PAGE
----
Flooding has heavily damaged some southwest Iowa county roads. The roads are a major hurdle preventing some displaced people from returning to their homes.
Baseline Road, J-34, just south of Percival in Fremont County is missing about 1 foot of shoulder. County Assistant Engineer Robbie Kromminga said if a truck were to drive off of it, “it’s just going to flip the truck and probably kill somebody.”
200th street just north of Percival has holes full of water. The base, rock and shoulders are gone.
“This is two weeks-worth of work to just make it usable,” Kromminga said. “We’re literally going to have to start at the first hole, start filling that hole and just go hole to hole to hole as we fill the road as we go.”
Just outside of Bartlett, a bridge is missing and there’s a hole full of water estimated up to 60 feet deep.
“We’ve got to fill that hole before we can put a bridge in here,” Kromminga said.
The county roads department has started making quick fixes and temporary repairs to roads using a dozer, a motor grader and other equipment to fill in holes so the Federal Emergency Management Agency can drive out and assess the damage flooding has done to homes, said County Engineer Dan Davis. They'll also have to bring contractors in for some of the repairs.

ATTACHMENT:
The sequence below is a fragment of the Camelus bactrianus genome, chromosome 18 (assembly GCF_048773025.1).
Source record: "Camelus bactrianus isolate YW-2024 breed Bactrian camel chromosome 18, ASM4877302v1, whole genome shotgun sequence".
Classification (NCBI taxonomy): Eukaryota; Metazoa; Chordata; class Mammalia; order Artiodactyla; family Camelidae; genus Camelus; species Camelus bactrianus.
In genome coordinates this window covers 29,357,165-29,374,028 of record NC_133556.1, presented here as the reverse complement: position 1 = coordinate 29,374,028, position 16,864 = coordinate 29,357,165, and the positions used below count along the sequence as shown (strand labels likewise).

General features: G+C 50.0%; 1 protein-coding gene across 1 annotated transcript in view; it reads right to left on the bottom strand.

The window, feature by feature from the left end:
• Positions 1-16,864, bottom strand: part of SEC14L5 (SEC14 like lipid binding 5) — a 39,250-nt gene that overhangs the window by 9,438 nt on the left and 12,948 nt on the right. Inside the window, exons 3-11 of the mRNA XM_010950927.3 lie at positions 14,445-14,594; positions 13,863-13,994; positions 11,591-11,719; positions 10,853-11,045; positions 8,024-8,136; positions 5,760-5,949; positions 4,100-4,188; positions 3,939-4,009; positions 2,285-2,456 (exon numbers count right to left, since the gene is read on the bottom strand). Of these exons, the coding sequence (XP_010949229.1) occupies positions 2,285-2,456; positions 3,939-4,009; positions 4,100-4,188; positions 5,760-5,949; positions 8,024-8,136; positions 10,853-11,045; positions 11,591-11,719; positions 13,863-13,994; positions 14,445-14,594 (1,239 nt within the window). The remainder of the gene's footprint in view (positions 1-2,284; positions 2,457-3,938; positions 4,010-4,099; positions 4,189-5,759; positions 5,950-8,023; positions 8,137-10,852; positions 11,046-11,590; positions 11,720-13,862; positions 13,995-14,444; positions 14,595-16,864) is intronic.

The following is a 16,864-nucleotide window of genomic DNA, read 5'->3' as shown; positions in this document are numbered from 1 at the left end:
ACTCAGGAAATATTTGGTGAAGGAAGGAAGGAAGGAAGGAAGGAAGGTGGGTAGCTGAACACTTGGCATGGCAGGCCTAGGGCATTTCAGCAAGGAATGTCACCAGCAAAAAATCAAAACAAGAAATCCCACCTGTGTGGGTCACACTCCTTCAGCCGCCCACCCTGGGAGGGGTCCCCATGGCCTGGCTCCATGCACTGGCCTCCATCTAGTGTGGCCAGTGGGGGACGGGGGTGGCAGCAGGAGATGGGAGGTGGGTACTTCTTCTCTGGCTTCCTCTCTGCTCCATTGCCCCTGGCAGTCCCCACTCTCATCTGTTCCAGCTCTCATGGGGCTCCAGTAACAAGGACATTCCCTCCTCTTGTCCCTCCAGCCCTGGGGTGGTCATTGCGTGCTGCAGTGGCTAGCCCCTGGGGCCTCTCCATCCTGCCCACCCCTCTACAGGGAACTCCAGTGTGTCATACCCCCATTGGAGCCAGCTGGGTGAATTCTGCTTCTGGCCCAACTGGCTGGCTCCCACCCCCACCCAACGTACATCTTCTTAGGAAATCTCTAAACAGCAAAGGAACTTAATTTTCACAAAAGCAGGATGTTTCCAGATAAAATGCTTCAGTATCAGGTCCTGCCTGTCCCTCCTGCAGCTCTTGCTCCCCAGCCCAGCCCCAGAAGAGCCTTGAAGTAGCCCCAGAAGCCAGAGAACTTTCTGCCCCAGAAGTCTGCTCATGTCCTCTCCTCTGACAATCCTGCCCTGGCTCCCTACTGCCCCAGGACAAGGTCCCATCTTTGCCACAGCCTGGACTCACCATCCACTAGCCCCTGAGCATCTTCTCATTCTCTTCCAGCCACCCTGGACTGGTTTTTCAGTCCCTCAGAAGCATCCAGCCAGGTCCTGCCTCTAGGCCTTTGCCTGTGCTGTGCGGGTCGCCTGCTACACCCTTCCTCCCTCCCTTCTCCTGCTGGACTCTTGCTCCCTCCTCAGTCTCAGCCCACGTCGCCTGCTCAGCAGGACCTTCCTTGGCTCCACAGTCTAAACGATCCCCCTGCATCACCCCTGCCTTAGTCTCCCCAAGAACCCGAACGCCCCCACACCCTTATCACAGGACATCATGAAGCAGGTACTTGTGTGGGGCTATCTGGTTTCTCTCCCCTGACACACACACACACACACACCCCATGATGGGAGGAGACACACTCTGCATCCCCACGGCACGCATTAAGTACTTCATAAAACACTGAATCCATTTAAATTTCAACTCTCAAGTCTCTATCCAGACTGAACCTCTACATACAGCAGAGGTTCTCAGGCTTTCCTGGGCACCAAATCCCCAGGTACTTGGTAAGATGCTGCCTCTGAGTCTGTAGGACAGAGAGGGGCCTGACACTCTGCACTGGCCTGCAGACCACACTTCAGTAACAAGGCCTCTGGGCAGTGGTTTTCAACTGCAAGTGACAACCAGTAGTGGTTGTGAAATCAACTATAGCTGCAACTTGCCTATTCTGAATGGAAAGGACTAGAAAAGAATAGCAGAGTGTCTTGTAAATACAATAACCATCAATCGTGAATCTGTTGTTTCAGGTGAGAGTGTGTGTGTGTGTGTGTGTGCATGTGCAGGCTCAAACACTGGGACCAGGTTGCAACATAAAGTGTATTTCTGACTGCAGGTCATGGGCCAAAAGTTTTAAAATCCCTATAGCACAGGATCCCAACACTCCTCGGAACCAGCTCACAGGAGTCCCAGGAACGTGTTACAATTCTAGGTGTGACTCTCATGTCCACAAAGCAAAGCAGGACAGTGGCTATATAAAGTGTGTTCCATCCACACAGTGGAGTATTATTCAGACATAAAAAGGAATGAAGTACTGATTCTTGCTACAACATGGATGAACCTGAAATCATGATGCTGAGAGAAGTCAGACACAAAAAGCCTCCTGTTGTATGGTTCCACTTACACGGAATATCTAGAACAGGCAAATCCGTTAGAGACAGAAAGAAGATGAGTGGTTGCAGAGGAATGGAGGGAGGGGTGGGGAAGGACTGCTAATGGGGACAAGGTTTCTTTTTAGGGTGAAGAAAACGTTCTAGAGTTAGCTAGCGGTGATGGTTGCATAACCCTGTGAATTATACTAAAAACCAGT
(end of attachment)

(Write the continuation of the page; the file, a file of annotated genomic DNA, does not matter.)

The Missouri River at Nebraska City, Neb. is still above minor flood stage, and they’ll have to wait for the river to go down a bit before making more permanent repairs to roads, he said.
“We don’t want to repair them once to...within the next week, have a minor [flooding] event come through. It could do damage to the roads we’ve just got completed,” Davis said.
Fremont County Emergency Management Coordinator Mike Crecelius told Iowa Public Radio last week that the road conditions are a major factor in the county's decision to allow people to go back home.
“We’ve got to get rid of water and we’ve got to get some roads fixed before we can, with a clear conscience, allow people to go back out there,” Crecelius said last week.
The county roads department estimates repairs could cost at least $6 million and could take months to 2 years. Davis said FEMA covers 75 percent of the cost while Fremont County will cover 15 percent of the cost and the state picks up 10 percent.
The Federal Highway Administration can reimburse the county 100 percent for emergency repairs made within the first 180 days after a disaster.
A spokeswoman for Mills County, north of Fremont County, said the county estimates road repairs will be over $14 million.
This story has been updated.